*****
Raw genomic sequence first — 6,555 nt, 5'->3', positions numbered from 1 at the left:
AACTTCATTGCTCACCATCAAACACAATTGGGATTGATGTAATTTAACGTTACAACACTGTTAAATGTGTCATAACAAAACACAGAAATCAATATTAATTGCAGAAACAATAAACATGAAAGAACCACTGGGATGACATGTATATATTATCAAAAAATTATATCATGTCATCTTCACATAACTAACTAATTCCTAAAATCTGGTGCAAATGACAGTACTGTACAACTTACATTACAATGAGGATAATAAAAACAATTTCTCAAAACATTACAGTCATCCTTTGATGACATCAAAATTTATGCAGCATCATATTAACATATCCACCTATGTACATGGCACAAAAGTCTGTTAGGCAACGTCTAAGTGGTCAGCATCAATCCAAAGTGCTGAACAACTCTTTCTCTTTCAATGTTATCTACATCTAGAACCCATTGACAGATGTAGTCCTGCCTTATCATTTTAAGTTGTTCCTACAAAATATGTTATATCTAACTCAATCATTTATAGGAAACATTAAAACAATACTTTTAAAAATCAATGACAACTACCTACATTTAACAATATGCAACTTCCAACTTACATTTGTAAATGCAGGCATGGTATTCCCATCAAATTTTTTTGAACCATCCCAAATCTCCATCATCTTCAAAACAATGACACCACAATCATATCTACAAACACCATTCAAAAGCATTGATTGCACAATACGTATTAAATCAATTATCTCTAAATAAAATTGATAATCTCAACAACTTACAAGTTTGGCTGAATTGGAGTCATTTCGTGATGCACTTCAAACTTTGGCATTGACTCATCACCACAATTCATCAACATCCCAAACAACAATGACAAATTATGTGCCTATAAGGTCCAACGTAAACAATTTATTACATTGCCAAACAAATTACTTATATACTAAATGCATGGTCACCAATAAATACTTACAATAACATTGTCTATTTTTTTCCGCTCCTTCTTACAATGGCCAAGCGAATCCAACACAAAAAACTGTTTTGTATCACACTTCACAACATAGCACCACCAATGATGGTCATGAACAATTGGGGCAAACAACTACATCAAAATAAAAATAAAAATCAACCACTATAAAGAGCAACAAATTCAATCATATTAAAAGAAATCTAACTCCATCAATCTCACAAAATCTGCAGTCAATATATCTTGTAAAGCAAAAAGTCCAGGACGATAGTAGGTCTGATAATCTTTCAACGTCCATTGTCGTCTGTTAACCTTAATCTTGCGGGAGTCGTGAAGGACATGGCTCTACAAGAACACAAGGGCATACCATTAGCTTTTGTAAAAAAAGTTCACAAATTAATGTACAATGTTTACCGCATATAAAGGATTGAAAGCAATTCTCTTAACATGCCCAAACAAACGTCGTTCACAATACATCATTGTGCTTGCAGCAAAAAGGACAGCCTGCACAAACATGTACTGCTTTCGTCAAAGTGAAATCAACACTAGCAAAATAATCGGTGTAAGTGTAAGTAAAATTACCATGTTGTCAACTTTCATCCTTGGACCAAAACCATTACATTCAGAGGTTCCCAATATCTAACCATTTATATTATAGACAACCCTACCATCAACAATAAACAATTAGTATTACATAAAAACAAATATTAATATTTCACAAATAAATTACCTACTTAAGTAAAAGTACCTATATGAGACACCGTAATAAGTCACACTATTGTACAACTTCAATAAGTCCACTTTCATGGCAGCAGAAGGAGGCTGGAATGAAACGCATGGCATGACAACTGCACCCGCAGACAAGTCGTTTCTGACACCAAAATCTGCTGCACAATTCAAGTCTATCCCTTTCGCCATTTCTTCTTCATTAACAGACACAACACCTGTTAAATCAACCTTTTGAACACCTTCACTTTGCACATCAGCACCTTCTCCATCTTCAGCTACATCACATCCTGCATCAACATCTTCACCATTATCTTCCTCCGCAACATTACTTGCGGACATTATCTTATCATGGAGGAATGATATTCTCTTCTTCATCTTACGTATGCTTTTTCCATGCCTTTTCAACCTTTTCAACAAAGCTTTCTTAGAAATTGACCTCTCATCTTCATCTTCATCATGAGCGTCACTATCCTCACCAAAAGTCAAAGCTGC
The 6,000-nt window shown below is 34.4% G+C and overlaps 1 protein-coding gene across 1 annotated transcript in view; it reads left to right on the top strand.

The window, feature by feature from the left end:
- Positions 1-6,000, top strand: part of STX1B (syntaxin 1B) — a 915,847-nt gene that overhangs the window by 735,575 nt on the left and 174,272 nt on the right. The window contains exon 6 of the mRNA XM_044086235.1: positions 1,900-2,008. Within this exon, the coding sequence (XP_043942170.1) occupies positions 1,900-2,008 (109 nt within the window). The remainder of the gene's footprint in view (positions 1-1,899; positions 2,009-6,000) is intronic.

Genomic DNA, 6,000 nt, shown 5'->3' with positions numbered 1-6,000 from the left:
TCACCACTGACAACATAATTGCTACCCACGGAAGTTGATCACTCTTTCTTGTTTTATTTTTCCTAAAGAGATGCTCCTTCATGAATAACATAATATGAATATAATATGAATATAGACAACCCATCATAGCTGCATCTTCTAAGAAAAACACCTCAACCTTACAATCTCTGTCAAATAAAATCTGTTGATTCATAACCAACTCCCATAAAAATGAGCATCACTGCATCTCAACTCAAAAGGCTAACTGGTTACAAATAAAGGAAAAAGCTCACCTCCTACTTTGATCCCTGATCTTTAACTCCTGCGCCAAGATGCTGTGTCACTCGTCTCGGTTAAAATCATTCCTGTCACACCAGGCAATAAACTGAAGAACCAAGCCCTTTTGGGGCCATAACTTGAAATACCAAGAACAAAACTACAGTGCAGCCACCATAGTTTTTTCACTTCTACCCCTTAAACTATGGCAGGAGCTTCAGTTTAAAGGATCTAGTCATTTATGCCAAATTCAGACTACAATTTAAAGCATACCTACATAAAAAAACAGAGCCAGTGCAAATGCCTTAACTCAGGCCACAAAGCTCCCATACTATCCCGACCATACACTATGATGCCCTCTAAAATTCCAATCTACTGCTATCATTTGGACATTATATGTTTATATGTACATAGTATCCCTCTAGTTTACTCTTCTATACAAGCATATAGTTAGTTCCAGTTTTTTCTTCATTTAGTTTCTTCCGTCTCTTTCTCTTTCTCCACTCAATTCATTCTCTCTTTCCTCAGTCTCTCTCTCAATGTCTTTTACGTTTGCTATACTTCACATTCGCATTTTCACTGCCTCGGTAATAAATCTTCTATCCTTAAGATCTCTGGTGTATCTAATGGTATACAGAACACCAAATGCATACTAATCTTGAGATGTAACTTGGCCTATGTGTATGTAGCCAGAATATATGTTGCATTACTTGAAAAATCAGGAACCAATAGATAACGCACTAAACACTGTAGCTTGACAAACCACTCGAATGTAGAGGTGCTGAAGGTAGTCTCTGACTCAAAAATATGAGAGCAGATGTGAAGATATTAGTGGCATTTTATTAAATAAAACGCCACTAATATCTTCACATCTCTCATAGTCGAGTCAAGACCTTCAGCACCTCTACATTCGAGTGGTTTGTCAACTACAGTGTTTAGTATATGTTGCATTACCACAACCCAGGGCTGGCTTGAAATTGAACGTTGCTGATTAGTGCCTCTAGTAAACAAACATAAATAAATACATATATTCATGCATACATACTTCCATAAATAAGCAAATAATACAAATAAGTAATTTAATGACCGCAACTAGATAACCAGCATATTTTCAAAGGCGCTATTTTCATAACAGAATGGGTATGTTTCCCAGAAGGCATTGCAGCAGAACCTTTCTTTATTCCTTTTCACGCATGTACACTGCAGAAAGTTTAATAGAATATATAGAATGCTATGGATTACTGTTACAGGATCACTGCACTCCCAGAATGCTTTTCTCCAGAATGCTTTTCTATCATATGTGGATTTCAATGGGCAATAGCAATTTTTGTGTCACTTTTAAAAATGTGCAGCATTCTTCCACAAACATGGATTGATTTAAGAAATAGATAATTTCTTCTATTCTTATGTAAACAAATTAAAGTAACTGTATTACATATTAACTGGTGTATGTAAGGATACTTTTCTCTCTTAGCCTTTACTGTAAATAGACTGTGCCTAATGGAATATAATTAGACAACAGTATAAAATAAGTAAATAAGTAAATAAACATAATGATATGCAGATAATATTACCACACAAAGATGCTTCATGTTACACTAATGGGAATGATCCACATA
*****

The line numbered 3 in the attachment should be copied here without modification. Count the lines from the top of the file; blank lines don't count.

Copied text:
The 6,000-nt window shown below is 34.4% G+C and overlaps 1 protein-coding gene across 1 annotated transcript in view; it reads left to right on the top strand.